Notes from An Alien

~ Explorations In Writing { and reading and publishing } ~

Tag Archives: Maria Popova

“These are scary and uncertain times…” ~ “What’s a writer’s calling…”


These are scary and uncertain times... ~ What's a writer's calling...

Image courtesy of Antonio Jiménez Alonso ~ http://www.freeimages.com/photographer/Capgros-58778

One week ago, I published a post called “Words Are My Matter” ~ Ursula K. Le Guin.

I’ve been reading that book and can recommend it to all Readers, Writers, and Publishers…

The other day, I got to a particular essay that had these words:

“Where am I to find strength and hope in this world? In my work, in trying to write well. What’s a writer’s calling, now or at any time? To write, to try to write well. What work will make a difference? Well-made work, honest work, writing well written. And how might we create a community of purpose? I can’t say.”

The thoughts in that essay are explored by Maria Popova in her article, Inner Preacher vs. Inner Teacher: Ursula K. Le Guin on Meaning Beyond Message and the Primary Responsibility of the Artist.

Le Guin wrote it a number of years ago and the words I quoted up there reminded me of the import of a relatively new “community of purpose” called Main Street Writers Movement—which is actually for “Writers, readers, booksellers, publishers, editors, publicists, agents, and anyone who wants to participate in the literary conversation.”

The Founder of that Movement, a publisher in the state of Oregon, wrote what I can consider an answer to Le Guin’s words, “…how might we create a community of purpose?” — the publisher said:

“These are scary and uncertain times, but we must continue to use our voices and to listen to our neighbors’ words. By signing this pledge, you’ll become an official member of the Main Street Writers Movement, earning you access to literary community building tools, industry insights, and connections with #mainstreetwriters who are creating new opportunities in their cities. We’ll send you a newsletter once a month with ways to get involved and ideas to make a difference….Let’s honor and amplify our communities’ underrepresented voices. Let’s buy from local bookstores and small presses. Let’s leave our houses and dance in the streets to the sound of each other’s words.”

Obviously, some folks wouldn’t see important connections between a highly-celebrated writer’s words and the words of an Indie publisher…

Yet, there are two things I’m certain of:

1. Reading Words Are My Matter will give you the mental and emotional tools to decide what readers, writers, and publishers need in these times…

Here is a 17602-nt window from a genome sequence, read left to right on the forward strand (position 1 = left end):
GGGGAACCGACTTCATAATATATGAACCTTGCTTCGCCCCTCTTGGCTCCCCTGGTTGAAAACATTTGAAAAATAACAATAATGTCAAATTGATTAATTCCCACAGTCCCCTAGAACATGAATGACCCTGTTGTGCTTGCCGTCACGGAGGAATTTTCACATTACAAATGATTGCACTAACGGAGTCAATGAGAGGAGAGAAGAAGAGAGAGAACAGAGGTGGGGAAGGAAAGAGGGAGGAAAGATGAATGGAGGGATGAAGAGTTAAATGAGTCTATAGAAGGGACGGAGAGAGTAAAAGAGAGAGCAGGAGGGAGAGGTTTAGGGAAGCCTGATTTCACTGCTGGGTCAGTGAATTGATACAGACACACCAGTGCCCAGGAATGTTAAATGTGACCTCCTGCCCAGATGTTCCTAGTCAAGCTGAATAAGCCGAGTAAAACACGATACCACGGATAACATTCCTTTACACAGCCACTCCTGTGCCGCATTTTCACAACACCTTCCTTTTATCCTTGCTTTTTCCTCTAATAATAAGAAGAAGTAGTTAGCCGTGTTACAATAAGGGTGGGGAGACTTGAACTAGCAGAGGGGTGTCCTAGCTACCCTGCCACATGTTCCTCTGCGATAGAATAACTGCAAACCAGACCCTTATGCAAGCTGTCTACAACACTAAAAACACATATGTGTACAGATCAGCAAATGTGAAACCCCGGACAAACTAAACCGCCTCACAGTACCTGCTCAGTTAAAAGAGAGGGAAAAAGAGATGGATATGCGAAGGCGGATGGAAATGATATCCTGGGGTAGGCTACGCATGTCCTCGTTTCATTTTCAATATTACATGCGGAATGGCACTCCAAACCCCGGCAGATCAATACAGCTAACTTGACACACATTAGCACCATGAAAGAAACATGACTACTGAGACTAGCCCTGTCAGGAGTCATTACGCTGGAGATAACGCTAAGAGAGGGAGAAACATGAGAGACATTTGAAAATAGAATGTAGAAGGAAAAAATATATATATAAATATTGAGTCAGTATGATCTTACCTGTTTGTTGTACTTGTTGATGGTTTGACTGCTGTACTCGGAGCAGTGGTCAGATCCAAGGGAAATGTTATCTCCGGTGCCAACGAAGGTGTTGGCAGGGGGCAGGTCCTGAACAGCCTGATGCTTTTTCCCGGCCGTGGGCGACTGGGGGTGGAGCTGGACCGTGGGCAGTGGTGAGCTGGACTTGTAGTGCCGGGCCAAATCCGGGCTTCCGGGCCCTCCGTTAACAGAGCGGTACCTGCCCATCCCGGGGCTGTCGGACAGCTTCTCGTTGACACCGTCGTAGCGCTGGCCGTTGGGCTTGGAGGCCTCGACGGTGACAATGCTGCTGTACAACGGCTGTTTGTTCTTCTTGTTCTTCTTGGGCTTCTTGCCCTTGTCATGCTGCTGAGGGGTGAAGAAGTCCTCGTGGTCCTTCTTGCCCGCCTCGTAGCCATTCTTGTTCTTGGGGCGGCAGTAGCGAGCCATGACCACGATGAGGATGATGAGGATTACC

2. Joining the Main Street Writers Movement will help you gain a sense of Community which could help inspire readers, writers, and publishers to accomplish what is needed in these times…

One other thing I’m sure of is that reading Le Guin’s other essay, Staying Awake ~ Notes on the alleged decline of reading, could help you find, in yourself, the motivation to read Words Are My Matter and join Main Street Writers Movement
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“Words Are My Matter” ~ Ursula K. Le Guin


Yesterday, I finally began reading Ursula K. Le Guin‘s, Words are My Matter : Writings About Life and Books, 2000-2016, with a Journal of a Writer’s WeekWords Are My Matter

I got a few pages in and had to put it down—strange because I’ve read her short stories and novellas and was always furiously eager to keep reading…

The difference with Words Are My Matter is that it contains Le Guin’s essays.

She carefully begins the book with an explanation of how radically different essay writing is from her more natural storytelling or poetry creation—and, her essays are so amazingly full with ripe ideas that I felt a need to slow down and digest…

Another thing I decided was that I would not collect excerpts for a blog post about the book—I saw no way to take such remarkable writing and pull out pieces to display…

However, I’d completely forgotten that I’d bookmarked an article from BrainPickingsUrsula K. Le Guin on Redeeming the Imagination from the Commodification of Creativity and How Storytelling Teaches Us to Assemble Ourselves.

Well, since Maria Popova, author of BrainPickings, has excerpted the book, I can “blame” her for “literary dissection” and share some of this book that all writers should read (non-writing readers and publishers would be well-served digesting it, too...)